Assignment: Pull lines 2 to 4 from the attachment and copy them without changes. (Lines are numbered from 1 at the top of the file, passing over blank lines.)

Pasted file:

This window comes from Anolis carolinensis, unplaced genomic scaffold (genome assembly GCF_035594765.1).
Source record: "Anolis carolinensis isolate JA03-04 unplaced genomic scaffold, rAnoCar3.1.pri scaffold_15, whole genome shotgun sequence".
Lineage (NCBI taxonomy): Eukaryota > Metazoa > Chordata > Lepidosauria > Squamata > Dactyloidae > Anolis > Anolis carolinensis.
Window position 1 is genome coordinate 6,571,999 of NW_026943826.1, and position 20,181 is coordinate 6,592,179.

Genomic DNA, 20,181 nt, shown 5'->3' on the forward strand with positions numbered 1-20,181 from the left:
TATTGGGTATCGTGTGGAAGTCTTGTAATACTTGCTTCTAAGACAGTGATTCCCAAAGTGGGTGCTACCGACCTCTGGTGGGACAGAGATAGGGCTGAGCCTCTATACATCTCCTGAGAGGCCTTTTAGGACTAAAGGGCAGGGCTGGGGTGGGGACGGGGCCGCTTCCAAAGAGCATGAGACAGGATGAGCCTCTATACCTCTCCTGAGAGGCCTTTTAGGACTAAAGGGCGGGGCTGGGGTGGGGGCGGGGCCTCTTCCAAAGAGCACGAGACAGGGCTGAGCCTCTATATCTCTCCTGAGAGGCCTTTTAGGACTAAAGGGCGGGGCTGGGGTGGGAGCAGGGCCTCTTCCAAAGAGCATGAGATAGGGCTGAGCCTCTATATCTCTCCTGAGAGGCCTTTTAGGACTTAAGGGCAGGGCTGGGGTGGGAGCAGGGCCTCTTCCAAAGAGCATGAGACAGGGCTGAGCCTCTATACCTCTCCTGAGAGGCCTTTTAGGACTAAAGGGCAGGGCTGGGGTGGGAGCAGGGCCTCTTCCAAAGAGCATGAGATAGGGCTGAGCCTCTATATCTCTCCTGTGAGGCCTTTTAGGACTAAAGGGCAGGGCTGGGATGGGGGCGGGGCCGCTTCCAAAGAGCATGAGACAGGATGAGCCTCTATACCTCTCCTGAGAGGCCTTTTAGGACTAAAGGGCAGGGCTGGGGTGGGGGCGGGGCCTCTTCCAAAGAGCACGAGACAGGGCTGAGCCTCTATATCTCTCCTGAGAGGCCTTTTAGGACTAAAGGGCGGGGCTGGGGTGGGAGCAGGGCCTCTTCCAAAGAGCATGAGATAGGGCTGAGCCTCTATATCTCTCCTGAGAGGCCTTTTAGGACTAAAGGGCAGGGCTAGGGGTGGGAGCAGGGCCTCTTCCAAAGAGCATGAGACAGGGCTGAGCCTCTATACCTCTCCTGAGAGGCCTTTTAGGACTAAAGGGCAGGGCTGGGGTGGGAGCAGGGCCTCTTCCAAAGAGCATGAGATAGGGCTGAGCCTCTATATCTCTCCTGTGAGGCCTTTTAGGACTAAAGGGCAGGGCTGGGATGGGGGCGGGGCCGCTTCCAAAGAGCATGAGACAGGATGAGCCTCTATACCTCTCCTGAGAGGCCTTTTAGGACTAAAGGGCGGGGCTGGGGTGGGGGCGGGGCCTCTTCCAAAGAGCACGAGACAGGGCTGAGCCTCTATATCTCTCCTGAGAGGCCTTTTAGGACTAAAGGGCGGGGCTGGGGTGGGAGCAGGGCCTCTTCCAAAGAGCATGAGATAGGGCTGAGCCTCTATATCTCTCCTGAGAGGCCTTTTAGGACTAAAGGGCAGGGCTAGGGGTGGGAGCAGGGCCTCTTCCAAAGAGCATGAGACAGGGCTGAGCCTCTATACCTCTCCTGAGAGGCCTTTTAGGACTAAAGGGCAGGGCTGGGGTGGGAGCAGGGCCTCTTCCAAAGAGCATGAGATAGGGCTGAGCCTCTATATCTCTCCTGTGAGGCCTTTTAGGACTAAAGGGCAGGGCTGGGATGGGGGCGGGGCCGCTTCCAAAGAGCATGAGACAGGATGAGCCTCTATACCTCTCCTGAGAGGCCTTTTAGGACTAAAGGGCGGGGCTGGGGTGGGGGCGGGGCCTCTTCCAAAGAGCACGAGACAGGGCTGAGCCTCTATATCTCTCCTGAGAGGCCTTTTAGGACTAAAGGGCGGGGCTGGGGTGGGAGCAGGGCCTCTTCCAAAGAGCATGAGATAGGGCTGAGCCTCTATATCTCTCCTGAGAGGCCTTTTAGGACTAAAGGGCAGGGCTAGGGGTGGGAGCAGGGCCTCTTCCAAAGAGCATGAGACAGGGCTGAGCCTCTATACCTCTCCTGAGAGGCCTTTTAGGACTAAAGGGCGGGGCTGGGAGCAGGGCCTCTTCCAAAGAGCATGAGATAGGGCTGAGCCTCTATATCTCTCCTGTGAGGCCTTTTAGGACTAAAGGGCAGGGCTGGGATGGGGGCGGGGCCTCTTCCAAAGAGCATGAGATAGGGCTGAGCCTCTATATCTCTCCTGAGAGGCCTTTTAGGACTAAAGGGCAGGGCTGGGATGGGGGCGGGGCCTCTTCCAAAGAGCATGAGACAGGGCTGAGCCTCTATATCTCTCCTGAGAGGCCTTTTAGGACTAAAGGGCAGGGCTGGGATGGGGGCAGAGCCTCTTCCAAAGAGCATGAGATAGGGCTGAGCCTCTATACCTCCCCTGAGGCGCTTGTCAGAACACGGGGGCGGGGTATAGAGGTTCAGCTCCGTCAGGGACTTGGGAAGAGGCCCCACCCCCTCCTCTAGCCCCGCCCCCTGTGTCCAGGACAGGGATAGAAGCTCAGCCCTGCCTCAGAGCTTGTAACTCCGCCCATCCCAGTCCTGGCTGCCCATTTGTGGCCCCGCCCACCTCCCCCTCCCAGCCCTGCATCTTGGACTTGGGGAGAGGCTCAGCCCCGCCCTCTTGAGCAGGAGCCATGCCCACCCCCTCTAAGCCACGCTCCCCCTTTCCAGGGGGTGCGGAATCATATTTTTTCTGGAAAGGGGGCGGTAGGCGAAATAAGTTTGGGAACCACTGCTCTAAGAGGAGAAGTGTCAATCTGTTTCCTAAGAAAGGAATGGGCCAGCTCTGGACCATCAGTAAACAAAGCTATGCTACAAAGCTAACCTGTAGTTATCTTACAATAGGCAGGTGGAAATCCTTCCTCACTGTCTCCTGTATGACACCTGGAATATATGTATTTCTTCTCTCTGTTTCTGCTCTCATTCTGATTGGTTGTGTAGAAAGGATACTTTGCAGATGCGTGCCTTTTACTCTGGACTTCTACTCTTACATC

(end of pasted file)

Source record: "Anolis carolinensis isolate JA03-04 unplaced genomic scaffold, rAnoCar3.1.pri scaffold_15, whole genome shotgun sequence".
Lineage (NCBI taxonomy): Eukaryota > Metazoa > Chordata > Lepidosauria > Squamata > Dactyloidae > Anolis > Anolis carolinensis.
Window position 1 is genome coordinate 6,571,999 of NW_026943826.1, and position 20,181 is coordinate 6,592,179.